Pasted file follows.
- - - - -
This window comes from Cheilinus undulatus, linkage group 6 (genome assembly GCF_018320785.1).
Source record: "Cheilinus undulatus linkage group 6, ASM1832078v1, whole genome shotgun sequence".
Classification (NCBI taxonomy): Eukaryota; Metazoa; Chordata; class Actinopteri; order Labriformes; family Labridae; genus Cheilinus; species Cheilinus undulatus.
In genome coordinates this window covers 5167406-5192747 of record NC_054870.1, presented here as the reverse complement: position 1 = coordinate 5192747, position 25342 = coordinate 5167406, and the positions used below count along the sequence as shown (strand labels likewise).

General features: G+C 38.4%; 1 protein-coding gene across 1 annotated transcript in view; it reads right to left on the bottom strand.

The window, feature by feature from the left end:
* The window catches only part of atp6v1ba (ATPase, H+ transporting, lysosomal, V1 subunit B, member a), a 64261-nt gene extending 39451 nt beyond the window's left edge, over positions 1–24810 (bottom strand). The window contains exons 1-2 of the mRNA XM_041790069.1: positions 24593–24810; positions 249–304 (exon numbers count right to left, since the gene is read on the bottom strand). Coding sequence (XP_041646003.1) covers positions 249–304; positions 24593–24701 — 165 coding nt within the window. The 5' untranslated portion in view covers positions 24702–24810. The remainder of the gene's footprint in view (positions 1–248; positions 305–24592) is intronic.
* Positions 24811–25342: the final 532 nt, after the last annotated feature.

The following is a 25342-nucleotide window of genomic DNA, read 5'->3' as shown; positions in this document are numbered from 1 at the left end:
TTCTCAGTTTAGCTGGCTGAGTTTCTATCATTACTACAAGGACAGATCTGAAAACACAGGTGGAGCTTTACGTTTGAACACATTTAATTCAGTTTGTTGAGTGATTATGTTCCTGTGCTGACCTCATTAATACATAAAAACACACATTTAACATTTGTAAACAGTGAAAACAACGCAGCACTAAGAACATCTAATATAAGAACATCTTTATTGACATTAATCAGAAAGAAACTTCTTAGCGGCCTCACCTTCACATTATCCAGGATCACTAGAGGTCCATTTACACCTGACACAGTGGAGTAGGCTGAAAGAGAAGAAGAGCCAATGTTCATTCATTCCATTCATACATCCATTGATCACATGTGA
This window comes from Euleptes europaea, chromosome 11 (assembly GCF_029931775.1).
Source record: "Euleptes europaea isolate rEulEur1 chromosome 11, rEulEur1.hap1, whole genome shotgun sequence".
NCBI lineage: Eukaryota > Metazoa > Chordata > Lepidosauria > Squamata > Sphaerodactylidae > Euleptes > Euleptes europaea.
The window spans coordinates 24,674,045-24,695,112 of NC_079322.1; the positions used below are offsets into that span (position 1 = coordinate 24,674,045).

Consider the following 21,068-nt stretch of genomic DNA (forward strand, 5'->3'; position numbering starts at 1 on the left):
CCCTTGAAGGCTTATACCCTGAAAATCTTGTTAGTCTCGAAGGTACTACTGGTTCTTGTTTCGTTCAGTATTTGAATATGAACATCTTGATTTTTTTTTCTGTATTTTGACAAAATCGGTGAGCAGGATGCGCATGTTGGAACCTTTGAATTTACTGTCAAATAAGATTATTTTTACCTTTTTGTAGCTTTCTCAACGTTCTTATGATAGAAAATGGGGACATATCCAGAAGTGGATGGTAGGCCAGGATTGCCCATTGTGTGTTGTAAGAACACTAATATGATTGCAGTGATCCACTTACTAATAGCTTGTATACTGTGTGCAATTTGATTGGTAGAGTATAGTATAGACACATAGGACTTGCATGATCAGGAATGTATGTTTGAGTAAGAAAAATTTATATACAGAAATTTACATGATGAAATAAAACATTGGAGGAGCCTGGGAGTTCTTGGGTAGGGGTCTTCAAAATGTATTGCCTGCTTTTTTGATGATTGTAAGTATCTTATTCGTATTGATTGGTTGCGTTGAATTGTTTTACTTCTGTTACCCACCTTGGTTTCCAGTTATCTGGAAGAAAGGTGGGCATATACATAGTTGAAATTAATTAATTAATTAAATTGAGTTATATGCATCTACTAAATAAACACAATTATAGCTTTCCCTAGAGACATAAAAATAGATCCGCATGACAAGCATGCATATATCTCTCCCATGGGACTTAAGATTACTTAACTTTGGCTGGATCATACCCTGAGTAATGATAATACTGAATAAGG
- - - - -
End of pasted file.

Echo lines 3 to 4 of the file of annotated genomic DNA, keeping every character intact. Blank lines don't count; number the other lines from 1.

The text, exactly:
Classification (NCBI taxonomy): Eukaryota; Metazoa; Chordata; class Actinopteri; order Labriformes; family Labridae; genus Cheilinus; species Cheilinus undulatus.
In genome coordinates this window covers 5167406-5192747 of record NC_054870.1, presented here as the reverse complement: position 1 = coordinate 5192747, position 25342 = coordinate 5167406, and the positions used below count along the sequence as shown (strand labels likewise).